Wicked’s Gregory Maguire on What Turns a Story into a Fairy Tale
While on the surface, Hanna looks like a modern European thriller, the spirit of fairy tales enchants it. “The story as a whole has a lot in common with fairy tales like “The Little Mermaid” or “Hansel and Gretel,” director Joe Wright observes, “There’s a family––of sorts––living in a wood cabin in a forest, and rites of passage unfold in the story; the child has to leave the house and go into the world, and experiences and meets evil––which has to be overcome. Fairy tales to me are never happy, sweet stories; they’re moral stories about overcoming the dark side, the bad.”
To understand what makes something a fairy tale, we went to writer Gregory Maguire, the bestselling author of Confessions of an Ugly Stepsister, Lost, Mirror Mirror, and the Wicked Years, a series that includes Wicked, Son of a Witch, and A Lion Among Men. Maguire’s Wicked was adapted into Tony Award-winning Broadway musical of the same name. In addition to writing novels, Maguire has lectured on art, literature, and culture both at home and abroad. We spoke to Mr. Maguire about the what makes a story a fairy tale.
Is there a specific setting or time for fairy tales?
A friend of mine, a writer, once said, “Fairy tales take place the between the fall of Constantinople and the invention of the internal combustion engine.” That makes a 1400 year swatch of history which is non specific as to place and time, a time definitely after the birth of Christ but before the atom bomb. One of the things that make a fairy tale is the avoidance of specificity, which allows every reader around the fireside to feel implicated. Also a fairy tale is non-specific as to its location. A fairy tale could be a neighborhood story. It could be something that happened last week down the lane, around the corner. It could happen to your neighbors, to your relatives,
What else is constant in fairy tales?
Another thing that makes a fairy tale is the presence of a magical agency––whether it be a talking wolf in “Red Riding Hood,” or a witch who gives three wishes, or a magical lamp with a genie inside. But the magical agency is there as a supporting character, not the main event. The main event is what the protagonist makes of his or her life with the tool of whatever magical agency comes along.
Are they for children or for everyone?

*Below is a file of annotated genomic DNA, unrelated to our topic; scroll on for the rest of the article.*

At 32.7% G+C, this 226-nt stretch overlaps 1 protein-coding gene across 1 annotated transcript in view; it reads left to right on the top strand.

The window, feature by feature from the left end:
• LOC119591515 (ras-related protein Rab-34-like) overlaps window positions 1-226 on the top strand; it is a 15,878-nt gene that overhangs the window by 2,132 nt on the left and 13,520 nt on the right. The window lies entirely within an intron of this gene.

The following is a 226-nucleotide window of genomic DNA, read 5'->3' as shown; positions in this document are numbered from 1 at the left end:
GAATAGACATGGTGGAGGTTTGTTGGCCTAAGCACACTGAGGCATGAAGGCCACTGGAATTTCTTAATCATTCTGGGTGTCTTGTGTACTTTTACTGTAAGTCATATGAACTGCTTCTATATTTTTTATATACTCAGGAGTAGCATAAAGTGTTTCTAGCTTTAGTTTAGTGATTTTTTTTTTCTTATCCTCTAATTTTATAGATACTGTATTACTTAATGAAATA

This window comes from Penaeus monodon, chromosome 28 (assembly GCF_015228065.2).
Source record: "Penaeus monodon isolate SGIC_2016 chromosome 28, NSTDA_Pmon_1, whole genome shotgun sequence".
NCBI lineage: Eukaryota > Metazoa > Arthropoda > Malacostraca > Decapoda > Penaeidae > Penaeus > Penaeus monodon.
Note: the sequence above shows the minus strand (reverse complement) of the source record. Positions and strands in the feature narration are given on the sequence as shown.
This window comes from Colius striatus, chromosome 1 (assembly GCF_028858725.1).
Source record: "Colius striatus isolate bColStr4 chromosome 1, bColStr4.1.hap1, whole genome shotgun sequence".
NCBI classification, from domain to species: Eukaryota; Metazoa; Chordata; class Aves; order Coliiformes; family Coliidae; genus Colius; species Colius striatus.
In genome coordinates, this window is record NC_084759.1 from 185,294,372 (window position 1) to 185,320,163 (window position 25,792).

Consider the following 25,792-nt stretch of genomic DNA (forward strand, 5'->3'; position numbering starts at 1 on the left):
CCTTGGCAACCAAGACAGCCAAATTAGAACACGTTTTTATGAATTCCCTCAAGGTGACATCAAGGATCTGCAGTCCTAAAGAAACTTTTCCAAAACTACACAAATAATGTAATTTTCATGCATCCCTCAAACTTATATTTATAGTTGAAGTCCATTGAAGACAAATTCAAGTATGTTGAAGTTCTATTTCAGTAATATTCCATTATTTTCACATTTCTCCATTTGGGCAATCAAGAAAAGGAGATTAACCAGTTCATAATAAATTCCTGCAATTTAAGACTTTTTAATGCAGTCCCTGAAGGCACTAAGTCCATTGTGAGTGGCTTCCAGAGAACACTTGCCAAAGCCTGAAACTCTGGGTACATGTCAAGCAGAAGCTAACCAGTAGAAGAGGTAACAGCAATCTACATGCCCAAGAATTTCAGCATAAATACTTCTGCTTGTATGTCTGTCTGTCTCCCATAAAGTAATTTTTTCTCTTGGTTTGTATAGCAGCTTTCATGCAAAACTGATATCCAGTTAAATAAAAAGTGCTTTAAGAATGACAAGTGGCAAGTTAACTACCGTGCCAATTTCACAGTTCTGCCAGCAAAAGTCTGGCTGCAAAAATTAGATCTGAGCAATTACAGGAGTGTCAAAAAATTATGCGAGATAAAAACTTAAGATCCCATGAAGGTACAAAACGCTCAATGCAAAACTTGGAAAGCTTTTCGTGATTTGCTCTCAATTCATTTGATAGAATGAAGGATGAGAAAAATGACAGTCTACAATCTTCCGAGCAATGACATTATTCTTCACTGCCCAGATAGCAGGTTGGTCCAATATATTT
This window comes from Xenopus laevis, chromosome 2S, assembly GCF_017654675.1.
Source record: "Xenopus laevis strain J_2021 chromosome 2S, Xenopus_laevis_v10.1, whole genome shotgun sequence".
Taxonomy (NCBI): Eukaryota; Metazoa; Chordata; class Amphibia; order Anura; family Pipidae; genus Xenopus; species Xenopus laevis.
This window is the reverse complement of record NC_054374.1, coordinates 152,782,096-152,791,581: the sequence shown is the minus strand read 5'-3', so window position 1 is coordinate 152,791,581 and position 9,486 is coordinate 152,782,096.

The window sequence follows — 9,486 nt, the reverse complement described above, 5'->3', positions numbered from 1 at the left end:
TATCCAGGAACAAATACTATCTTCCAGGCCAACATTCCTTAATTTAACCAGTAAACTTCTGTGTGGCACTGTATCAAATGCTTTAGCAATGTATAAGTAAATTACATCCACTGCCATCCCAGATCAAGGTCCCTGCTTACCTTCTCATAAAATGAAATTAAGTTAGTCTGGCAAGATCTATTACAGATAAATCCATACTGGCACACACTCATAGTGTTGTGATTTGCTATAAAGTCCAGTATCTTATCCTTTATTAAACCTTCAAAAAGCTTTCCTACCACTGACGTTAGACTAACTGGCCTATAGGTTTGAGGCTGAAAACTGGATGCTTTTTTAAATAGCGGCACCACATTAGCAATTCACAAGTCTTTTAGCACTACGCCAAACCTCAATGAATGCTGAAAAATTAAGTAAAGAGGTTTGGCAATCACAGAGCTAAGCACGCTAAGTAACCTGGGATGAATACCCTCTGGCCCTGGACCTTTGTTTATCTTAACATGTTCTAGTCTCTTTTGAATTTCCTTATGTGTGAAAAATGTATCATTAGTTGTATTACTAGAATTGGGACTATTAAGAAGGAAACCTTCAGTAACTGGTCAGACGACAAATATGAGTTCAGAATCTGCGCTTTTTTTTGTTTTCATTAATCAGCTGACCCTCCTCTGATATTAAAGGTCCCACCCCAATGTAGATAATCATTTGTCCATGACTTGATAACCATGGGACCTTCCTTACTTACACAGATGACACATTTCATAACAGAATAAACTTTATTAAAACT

For both. You might say that every fairy tale at its heart is the story of growing up, of a protagonist successfully navigating the treacherous path through the woods from innocence to experience without being eaten by the wolves. For children a fairy tale is about hope. They don’t yet know if they are going to make it. They read fairy tales as being about what might happen, that they might have the strengths to make it through the woods and fight the dragons, and end up in the castle with the princess or the prince. Adults look at fairy tales differently, because, if they are adults, presumably they have made it to that safety zone of having survived their childhoods. They look back at fairy tales with a combination of nostalgia––because don’t we all love something about our childhoods anyway, including the mystery of what was going to be on the other side of childhood––and a sort of clinical curiosity. We want to know how is it that the innocent survive when they are really so clueless. We love to read about how people became who they became, how Picasso became Picasso, or how Elizabeth Taylor became Elizabeth Taylor. As adults, let’s face it, even if we have make it to adult life, we are still not sure exactly who we are. To look back at the story of a fairy tale, which is to look back at the story of a path from cluelessness to potency, can continue to give us courage.
Are people creating new fairy tales or simply retelling the same ones?
Eric Christian Hougaard, a Danish writer who is now dead, said in a speech once, “The Fairy tale always takes the side of the weak against the mighty. There is no such thing as a fascist fairy tale. A fascist fairy tale would be an absurdity.” There is something essential about that fact. The protagonist can’t be dominating or mean or the bully of the playground. There might be new fairy tales, but there are some eternals that have to exist. If they don’t exist, what we see is not a fairy tale––it is something else. The absolute requirement of a fairy tale may be that the protagonist has to be in some way less strong and more humble than other people in the story. But as long as that is in existence than the form of a fairy tale can change infinitely and it will always be recognizable by anyone who hears the words “once upon a time.”